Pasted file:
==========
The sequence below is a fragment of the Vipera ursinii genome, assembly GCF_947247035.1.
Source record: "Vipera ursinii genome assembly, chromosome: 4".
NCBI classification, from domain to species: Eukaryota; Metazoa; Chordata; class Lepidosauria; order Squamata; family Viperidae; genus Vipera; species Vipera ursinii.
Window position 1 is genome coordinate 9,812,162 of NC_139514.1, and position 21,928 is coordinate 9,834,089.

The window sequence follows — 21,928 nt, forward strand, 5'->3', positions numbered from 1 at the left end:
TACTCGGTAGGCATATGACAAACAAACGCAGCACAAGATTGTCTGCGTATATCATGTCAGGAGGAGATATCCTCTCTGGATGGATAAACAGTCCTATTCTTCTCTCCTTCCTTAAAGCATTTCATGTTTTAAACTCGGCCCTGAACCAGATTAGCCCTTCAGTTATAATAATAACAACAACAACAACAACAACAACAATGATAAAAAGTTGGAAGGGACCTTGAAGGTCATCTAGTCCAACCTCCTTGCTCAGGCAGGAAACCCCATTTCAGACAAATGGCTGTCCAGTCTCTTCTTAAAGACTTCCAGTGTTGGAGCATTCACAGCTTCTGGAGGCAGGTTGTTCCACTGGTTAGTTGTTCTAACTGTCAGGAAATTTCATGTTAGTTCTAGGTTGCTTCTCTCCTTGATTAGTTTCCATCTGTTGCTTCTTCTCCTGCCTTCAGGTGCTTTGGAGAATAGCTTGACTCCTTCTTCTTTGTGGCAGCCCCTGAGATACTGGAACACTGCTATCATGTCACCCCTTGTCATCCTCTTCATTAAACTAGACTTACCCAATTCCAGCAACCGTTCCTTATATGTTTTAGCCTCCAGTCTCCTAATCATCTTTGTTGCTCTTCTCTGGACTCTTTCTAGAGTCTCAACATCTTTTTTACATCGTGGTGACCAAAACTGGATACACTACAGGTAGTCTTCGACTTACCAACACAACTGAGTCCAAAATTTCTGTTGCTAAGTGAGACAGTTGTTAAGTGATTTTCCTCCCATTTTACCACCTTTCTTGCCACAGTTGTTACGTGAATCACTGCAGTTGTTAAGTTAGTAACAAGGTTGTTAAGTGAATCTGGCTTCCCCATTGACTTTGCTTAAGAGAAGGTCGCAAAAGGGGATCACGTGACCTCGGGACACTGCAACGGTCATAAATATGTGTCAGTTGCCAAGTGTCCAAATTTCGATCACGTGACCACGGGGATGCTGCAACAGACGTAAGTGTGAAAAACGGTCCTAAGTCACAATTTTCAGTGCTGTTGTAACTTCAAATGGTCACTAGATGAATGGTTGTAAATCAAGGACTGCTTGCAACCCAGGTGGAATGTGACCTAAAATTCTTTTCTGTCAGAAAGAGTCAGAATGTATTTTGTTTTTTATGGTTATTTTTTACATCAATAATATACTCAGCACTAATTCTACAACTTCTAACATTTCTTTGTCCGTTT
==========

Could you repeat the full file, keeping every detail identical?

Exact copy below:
The sequence below is a fragment of the Vipera ursinii genome, assembly GCF_947247035.1.
Source record: "Vipera ursinii genome assembly, chromosome: 4".
NCBI classification, from domain to species: Eukaryota; Metazoa; Chordata; class Lepidosauria; order Squamata; family Viperidae; genus Vipera; species Vipera ursinii.
Window position 1 is genome coordinate 9,812,162 of NC_139514.1, and position 21,928 is coordinate 9,834,089.

The window sequence follows — 21,928 nt, forward strand, 5'->3', positions numbered from 1 at the left end:
TACTCGGTAGGCATATGACAAACAAACGCAGCACAAGATTGTCTGCGTATATCATGTCAGGAGGAGATATCCTCTCTGGATGGATAAACAGTCCTATTCTTCTCTCCTTCCTTAAAGCATTTCATGTTTTAAACTCGGCCCTGAACCAGATTAGCCCTTCAGTTATAATAATAACAACAACAACAACAACAACAACAATGATAAAAAGTTGGAAGGGACCTTGAAGGTCATCTAGTCCAACCTCCTTGCTCAGGCAGGAAACCCCATTTCAGACAAATGGCTGTCCAGTCTCTTCTTAAAGACTTCCAGTGTTGGAGCATTCACAGCTTCTGGAGGCAGGTTGTTCCACTGGTTAGTTGTTCTAACTGTCAGGAAATTTCATGTTAGTTCTAGGTTGCTTCTCTCCTTGATTAGTTTCCATCTGTTGCTTCTTCTCCTGCCTTCAGGTGCTTTGGAGAATAGCTTGACTCCTTCTTCTTTGTGGCAGCCCCTGAGATACTGGAACACTGCTATCATGTCACCCCTTGTCATCCTCTTCATTAAACTAGACTTACCCAATTCCAGCAACCGTTCCTTATATGTTTTAGCCTCCAGTCTCCTAATCATCTTTGTTGCTCTTCTCTGGACTCTTTCTAGAGTCTCAACATCTTTTTTACATCGTGGTGACCAAAACTGGATACACTACAGGTAGTCTTCGACTTACCAACACAACTGAGTCCAAAATTTCTGTTGCTAAGTGAGACAGTTGTTAAGTGATTTTCCTCCCATTTTACCACCTTTCTTGCCACAGTTGTTACGTGAATCACTGCAGTTGTTAAGTTAGTAACAAGGTTGTTAAGTGAATCTGGCTTCCCCATTGACTTTGCTTAAGAGAAGGTCGCAAAAGGGGATCACGTGACCTCGGGACACTGCAACGGTCATAAATATGTGTCAGTTGCCAAGTGTCCAAATTTCGATCACGTGACCACGGGGATGCTGCAACAGACGTAAGTGTGAAAAACGGTCCTAAGTCACAATTTTCAGTGCTGTTGTAACTTCAAATGGTCACTAGATGAATGGTTGTAAATCAAGGACTGCTTGCAACCCAGGTGGAATGTGACCTAAAATTCTTTTCTGTCAGAAAGAGTCAGAATGTATTTTGTTTTTTATGGTTATTTTTTACATCAATAATATACTCAGCACTAATTCTACAACTTCTAACATTTCTTTGTCCGTTT